California sure is a beautiful state. I have lived here all my life but have not truly experienced the land until now. I feel like I have earned the right to call myself a true native Californian. As I walk along the highways of the north, I wonder what life was like for the natives, the Pomos, and other tribes of the land. Before the roads, before the buildings, before the pollution. I imagine walking through vast Redwood forests  in between villages, sipping cool, pure water from rushing creeks. I look out at the vast Pacific to the west, and the powerful mountains to the east.  I pick delicious blackberries on tip toes beside the highway. I wipe sweat from my brow and look down at all the dead bumble bees beside the highway. I have seen thousands. They must be flying into windshields. 

In between sets of speeding traffic,
Empty spaces of deep silence.

The ocean is timeless,
Neither coming nor going,
Eternally present.
Constantly changing,
Rock formations re-arranging.
yet still.

A perfect moment. Breathe.

Monday, July 21, 2008

The Footsteps of a Pilgrim

After crossing the Bridge, I entered into beautiful Marin county. I am now literally following in the footsteps of John Francis, as I walk along the same roads as he did, in silence. A couple days later, I entered into the small community at Pt. Reyes Station. As I walked into town, after a long 15-mile day along the highway, the first person I see, is none other than, John Francis himself, standing in the street talking with a friend. I limp over and we give each other a big smile. We sat down on his favorite bench in front of the post office and chatted for a while, making plans to have lunch together the following day. I met up with my moms' friends Steve and Susan, who live in town, and they kindly let me stay at their beautiful home. I had a really great time with them, and exploring the town of Pt. Reyes. Susan is an incredible artist who's paintings I found spread all around town, and Steve is a carpenter who's working on developing an electric vehicle kit for the Prius. Wonderful people.

John turned me on to another active Peace Walker, a man named Brother Northstar, who actually just recently passed through Arcata! I looked him up and found out that he has walked over 15,000 miles on his One Earth, One People pilgrimage, following in the footsteps and continuing the message of Peace Pilgrim. Walk on brother! Click here for a story on his pilgrimage. Learning about Brother Northstar, and spending some quality time with John was incredibly inspiring. I felt as if my pilgrimage was taken to a new level of meaning.

While of course I knew John has had an impact on me, greatly inspiring my walk, it was not until going out to breakfast with Steve (who is also a friend of John's), on my way out of town, that I realized just how much his life has altered my own. Steve and I both noticed how subtly John's life and story has influenced countless peoples' lives, including our own. Steve is now working to reduce our dependence on fossil fuels, by creating electric vehicles. Shortly after I read John's book, "Planetwalker", I sold my car to my roommate, for two months rent, and began walking and busing around town. Now, for the last 2 months, I have been walking on this Pilgrimage for Peace. John is an incredible, inspiring man, who I now think of as a friend and mentor. But I think what is so powerful about his story and being around him, is how clear it is that he's just a "regular" guy. When you're with him, it's just two people talking, having a conversation. If you look deep into his eyes though, you can sense his incredible journey. He has showed me that one person's life truly can make a difference. For the last two months, this pilgrimage has completely changed my life, it has become my life. Because of John, I am a much better person today than I was a few years ago. It fills me with such hope and excitement, and I wonder how I can direct my life to have such a positive influence on others as well. Thank you John, may we each be the change!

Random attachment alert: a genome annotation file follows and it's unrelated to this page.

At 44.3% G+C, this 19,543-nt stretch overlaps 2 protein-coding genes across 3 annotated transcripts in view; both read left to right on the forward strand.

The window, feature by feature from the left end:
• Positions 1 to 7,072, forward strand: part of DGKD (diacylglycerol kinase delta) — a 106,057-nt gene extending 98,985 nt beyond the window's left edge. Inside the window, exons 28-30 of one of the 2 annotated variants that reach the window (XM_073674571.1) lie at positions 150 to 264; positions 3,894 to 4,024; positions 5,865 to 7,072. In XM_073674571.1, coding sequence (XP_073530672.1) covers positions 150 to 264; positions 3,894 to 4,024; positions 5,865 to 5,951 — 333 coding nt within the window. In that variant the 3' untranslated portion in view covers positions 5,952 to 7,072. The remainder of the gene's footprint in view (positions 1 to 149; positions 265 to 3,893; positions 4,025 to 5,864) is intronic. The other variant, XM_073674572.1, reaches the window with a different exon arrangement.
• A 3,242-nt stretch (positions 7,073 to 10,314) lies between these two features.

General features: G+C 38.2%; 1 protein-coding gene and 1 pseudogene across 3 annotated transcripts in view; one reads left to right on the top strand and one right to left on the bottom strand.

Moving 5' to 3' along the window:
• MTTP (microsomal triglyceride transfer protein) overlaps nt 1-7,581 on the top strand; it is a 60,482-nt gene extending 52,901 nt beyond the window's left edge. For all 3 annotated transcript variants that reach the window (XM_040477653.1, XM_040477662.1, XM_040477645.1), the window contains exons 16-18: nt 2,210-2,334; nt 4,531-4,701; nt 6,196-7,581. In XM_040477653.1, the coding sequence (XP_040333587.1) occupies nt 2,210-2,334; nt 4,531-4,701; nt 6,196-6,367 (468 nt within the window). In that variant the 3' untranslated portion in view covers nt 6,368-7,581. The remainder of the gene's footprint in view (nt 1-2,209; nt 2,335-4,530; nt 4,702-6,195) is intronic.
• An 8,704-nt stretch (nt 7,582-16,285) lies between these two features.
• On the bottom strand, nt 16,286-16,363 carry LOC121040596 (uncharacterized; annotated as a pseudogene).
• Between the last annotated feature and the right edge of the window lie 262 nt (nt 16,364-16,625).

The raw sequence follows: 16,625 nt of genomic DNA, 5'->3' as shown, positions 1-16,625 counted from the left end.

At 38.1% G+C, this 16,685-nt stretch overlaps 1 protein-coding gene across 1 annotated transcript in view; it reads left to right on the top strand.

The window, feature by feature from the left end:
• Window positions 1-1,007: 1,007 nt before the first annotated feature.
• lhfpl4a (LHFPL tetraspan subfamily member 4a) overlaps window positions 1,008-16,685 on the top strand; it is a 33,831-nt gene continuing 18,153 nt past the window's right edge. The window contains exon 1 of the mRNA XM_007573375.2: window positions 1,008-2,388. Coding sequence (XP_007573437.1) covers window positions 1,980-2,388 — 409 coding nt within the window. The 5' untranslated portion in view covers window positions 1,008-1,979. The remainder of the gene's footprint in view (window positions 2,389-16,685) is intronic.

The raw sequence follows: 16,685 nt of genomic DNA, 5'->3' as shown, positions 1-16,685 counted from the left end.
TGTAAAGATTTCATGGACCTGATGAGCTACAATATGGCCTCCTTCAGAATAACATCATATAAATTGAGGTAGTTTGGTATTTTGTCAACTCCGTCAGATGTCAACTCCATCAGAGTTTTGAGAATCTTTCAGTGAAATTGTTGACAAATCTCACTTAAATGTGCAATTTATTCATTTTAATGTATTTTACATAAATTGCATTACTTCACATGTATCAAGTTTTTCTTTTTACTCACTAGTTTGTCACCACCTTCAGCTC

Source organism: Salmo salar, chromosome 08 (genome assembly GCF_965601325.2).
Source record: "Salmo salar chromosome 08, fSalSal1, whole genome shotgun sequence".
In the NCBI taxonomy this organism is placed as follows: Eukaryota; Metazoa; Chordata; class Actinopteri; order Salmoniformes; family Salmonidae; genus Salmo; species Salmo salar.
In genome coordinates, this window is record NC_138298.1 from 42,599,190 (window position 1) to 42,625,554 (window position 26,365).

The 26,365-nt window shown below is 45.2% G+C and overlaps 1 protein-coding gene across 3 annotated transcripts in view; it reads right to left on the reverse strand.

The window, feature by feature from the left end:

Thursday, July 10, 2008

40 Days and 40 Nights

After 40 days and 40 nights, I made it to the Bay Area at last! There I spent 6 days resting and visiting with family. I even got to meet my niece for the first time and was officially dubbed, Uncle Seth. Welcome to this world, Karly Alexandra Powell, you are a beautiful shining star.

After much anticipation, Monday July 7th crept up, and it was time to celebrate my journey and cross the Golden Gate Bridge. Thanks to my Pops, who put in tremendous time and effort organizing the gathering, around 30-40 people showed up in support of the pilgrimage. We all circled up on the grass with a beautiful view of the Bridge, standing strong in the backdrop. The highlight of the event was the appearance of John Francis, the "Planetwalker", who spoke about pilgrimage and the ability for individuals to make change. It was a culminating event of my journey and left me feeling good all over. I felt an overwhelming feeling of joy as I looked around at all the smiling faces who were gathered. It was the first time in fourteen years that all three of my brothers and our father were together. Even my little niece, 6-month old Karly crossed the Bridge with us as my brother Adam strapped her to his chest. 

The fact that my walk, this Pilgrimage for Peace, has the power to bring all of these people together fills my heart with joy. It was an epic moment, and now a memory I will cherish forever. Thank you to all of you who came out. Your love and support was strongly felt and I am filled with gratitude, reminded once again of the incredible abundance in my life. 

There is now nothing standing in my way between here and the redwood forests of Humboldt. Re-fueled with strength and faith, I now walk tall, as I inch my way North along Highway 1, for the final 300 miles. Ho!